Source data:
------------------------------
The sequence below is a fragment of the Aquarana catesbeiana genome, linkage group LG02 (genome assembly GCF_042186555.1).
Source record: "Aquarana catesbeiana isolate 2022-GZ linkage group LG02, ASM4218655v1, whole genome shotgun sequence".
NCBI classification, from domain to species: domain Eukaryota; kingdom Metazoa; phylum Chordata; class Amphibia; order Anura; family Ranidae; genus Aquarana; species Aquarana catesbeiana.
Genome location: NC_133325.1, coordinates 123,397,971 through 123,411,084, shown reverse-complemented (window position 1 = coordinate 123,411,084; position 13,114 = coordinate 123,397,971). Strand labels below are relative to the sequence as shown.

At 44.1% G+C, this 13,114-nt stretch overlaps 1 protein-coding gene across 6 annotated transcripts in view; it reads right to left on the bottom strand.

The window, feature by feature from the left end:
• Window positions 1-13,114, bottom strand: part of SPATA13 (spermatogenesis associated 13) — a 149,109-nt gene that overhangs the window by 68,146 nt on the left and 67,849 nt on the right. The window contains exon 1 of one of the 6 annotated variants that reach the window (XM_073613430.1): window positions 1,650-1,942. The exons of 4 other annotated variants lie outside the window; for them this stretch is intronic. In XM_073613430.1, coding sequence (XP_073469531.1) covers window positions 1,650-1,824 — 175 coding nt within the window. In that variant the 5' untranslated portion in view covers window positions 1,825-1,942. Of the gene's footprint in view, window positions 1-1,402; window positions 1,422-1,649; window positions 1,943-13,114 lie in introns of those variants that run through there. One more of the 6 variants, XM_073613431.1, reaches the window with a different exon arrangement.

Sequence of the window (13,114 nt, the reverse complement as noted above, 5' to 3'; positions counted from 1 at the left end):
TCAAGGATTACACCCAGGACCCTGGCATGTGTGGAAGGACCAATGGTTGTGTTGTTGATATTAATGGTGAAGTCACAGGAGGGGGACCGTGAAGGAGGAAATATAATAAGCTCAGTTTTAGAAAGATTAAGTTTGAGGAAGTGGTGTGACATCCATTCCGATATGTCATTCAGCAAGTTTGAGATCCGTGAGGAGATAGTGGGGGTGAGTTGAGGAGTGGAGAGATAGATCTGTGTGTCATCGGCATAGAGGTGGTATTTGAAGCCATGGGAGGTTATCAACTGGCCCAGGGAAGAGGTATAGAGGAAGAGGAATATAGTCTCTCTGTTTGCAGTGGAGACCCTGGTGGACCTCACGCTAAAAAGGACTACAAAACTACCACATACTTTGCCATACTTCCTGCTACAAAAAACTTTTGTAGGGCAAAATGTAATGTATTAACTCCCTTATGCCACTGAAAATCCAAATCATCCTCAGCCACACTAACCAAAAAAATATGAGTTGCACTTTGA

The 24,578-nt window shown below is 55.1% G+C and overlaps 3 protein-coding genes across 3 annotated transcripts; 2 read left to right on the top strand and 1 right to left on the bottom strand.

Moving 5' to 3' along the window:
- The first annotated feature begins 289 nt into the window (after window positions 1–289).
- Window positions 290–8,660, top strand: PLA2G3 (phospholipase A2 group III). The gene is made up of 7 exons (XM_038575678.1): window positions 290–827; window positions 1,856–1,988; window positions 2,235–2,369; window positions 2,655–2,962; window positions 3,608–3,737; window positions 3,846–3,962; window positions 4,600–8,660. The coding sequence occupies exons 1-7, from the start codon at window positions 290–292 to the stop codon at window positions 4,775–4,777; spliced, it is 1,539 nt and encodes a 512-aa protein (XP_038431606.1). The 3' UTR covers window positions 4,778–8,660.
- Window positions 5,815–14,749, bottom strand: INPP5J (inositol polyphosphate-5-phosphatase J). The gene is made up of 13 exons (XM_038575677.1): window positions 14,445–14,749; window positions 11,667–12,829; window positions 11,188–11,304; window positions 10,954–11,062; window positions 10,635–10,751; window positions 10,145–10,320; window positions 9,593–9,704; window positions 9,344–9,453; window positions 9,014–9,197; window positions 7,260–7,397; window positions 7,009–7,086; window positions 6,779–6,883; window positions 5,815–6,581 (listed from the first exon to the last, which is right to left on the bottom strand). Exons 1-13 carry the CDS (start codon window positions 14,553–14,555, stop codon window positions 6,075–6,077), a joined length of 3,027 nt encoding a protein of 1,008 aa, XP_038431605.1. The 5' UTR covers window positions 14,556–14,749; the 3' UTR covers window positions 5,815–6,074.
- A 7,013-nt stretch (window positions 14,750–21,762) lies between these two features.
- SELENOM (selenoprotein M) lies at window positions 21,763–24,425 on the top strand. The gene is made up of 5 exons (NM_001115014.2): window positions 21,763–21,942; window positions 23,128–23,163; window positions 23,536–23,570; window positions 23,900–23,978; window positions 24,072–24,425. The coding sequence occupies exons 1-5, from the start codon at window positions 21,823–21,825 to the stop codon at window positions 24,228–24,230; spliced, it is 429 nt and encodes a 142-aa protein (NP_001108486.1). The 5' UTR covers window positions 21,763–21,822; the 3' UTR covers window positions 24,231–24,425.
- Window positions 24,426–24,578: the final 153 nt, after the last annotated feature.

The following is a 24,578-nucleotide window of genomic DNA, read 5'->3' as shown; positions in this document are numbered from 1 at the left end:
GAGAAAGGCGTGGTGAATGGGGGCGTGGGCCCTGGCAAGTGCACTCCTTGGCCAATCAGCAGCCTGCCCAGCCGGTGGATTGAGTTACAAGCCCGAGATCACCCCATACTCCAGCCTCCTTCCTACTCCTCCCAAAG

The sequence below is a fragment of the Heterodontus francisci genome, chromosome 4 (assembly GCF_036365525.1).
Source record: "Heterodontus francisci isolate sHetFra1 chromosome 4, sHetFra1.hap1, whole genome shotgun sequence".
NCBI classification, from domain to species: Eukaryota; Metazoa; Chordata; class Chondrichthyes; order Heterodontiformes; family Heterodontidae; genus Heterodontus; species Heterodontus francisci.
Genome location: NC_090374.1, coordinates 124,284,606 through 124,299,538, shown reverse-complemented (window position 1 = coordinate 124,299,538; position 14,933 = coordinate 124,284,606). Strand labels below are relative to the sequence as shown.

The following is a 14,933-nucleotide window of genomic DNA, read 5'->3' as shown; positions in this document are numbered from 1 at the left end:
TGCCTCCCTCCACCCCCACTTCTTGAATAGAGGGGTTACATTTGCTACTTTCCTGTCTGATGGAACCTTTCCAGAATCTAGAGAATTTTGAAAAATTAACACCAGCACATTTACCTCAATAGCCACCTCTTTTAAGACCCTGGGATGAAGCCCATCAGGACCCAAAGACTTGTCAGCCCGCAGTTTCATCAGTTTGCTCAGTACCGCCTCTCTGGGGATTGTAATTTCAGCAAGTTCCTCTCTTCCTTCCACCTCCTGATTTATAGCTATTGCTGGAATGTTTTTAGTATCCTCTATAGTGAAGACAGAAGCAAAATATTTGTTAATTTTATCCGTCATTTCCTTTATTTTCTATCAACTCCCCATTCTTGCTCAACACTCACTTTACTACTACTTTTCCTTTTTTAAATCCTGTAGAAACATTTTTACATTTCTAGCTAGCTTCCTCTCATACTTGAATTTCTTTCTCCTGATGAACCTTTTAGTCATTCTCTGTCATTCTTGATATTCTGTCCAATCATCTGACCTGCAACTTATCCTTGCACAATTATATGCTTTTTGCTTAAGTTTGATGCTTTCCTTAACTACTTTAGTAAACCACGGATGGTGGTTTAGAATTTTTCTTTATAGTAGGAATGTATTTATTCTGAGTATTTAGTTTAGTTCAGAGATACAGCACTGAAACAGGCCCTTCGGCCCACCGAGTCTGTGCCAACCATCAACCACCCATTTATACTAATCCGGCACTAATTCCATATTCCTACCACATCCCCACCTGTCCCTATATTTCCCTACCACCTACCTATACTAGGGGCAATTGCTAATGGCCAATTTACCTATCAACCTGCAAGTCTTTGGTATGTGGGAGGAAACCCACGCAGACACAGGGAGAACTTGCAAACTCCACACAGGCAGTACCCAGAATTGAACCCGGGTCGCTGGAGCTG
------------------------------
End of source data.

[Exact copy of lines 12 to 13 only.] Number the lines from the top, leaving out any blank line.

- The first annotated feature begins 289 nt into the window (after window positions 1–289).
- Window positions 290–8,660, top strand: PLA2G3 (phospholipase A2 group III). The gene is made up of 7 exons (XM_038575678.1): window positions 290–827; window positions 1,856–1,988; window positions 2,235–2,369; window positions 2,655–2,962; window positions 3,608–3,737; window positions 3,846–3,962; window positions 4,600–8,660. The coding sequence occupies exons 1-7, from the start codon at window positions 290–292 to the stop codon at window positions 4,775–4,777; spliced, it is 1,539 nt and encodes a 512-aa protein (XP_038431606.1). The 3' UTR covers window positions 4,778–8,660.